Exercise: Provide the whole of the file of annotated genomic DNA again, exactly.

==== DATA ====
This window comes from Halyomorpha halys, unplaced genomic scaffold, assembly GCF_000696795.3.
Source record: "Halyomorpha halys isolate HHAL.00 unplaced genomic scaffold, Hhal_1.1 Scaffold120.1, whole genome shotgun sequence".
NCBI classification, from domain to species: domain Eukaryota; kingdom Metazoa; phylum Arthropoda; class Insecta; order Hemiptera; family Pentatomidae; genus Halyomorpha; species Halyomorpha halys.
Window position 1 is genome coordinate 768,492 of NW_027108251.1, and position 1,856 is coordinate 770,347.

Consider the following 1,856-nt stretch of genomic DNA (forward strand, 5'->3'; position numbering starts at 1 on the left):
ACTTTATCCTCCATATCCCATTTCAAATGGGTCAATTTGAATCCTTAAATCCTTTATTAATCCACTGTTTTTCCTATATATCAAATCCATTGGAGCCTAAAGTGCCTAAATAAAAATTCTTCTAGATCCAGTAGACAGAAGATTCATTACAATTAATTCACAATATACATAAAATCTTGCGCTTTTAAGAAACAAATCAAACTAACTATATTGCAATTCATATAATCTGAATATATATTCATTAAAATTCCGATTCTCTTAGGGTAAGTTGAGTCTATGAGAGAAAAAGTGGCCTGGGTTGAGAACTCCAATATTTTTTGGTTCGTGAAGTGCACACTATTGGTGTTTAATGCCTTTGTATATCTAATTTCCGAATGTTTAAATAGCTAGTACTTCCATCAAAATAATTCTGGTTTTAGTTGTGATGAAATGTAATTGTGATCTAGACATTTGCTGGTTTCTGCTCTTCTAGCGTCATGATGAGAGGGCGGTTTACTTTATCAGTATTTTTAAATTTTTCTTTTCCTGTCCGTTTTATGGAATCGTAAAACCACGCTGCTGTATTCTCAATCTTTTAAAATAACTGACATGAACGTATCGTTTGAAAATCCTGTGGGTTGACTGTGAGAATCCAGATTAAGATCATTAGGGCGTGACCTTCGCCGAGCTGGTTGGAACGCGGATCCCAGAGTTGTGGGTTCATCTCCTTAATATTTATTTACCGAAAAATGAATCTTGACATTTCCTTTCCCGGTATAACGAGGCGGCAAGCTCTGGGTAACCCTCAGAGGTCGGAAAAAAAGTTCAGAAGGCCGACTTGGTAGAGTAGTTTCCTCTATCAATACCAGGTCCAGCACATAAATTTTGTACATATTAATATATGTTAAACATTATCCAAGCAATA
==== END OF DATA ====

This window comes from Halyomorpha halys, unplaced genomic scaffold, assembly GCF_000696795.3.
Source record: "Halyomorpha halys isolate HHAL.00 unplaced genomic scaffold, Hhal_1.1 Scaffold120.1, whole genome shotgun sequence".
NCBI classification, from domain to species: domain Eukaryota; kingdom Metazoa; phylum Arthropoda; class Insecta; order Hemiptera; family Pentatomidae; genus Halyomorpha; species Halyomorpha halys.
Window position 1 is genome coordinate 768,492 of NW_027108251.1, and position 1,856 is coordinate 770,347.

Consider the following 1,856-nt stretch of genomic DNA (forward strand, 5'->3'; position numbering starts at 1 on the left):
ACTTTATCCTCCATATCCCATTTCAAATGGGTCAATTTGAATCCTTAAATCCTTTATTAATCCACTGTTTTTCCTATATATCAAATCCATTGGAGCCTAAAGTGCCTAAATAAAAATTCTTCTAGATCCAGTAGACAGAAGATTCATTACAATTAATTCACAATATACATAAAATCTTGCGCTTTTAAGAAACAAATCAAACTAACTATATTGCAATTCATATAATCTGAATATATATTCATTAAAATTCCGATTCTCTTAGGGTAAGTTGAGTCTATGAGAGAAAAAGTGGCCTGGGTTGAGAACTCCAATATTTTTTGGTTCGTGAAGTGCACACTATTGGTGTTTAATGCCTTTGTATATCTAATTTCCGAATGTTTAAATAGCTAGTACTTCCATCAAAATAATTCTGGTTTTAGTTGTGATGAAATGTAATTGTGATCTAGACATTTGCTGGTTTCTGCTCTTCTAGCGTCATGATGAGAGGGCGGTTTACTTTATCAGTATTTTTAAATTTTTCTTTTCCTGTCCGTTTTATGGAATCGTAAAACCACGCTGCTGTATTCTCAATCTTTTAAAATAACTGACATGAACGTATCGTTTGAAAATCCTGTGGGTTGACTGTGAGAATCCAGATTAAGATCATTAGGGCGTGACCTTCGCCGAGCTGGTTGGAACGCGGATCCCAGAGTTGTGGGTTCATCTCCTTAATATTTATTTACCGAAAAATGAATCTTGACATTTCCTTTCCCGGTATAACGAGGCGGCAAGCTCTGGGTAACCCTCAGAGGTCGGAAAAAAAGTTCAGAAGGCCGACTTGGTAGAGTAGTTTCCTCTATCAATACCAGGTCCAGCACATAAATTTTGTACATATTAATATATGTTAAACATTATCCAAGCAATA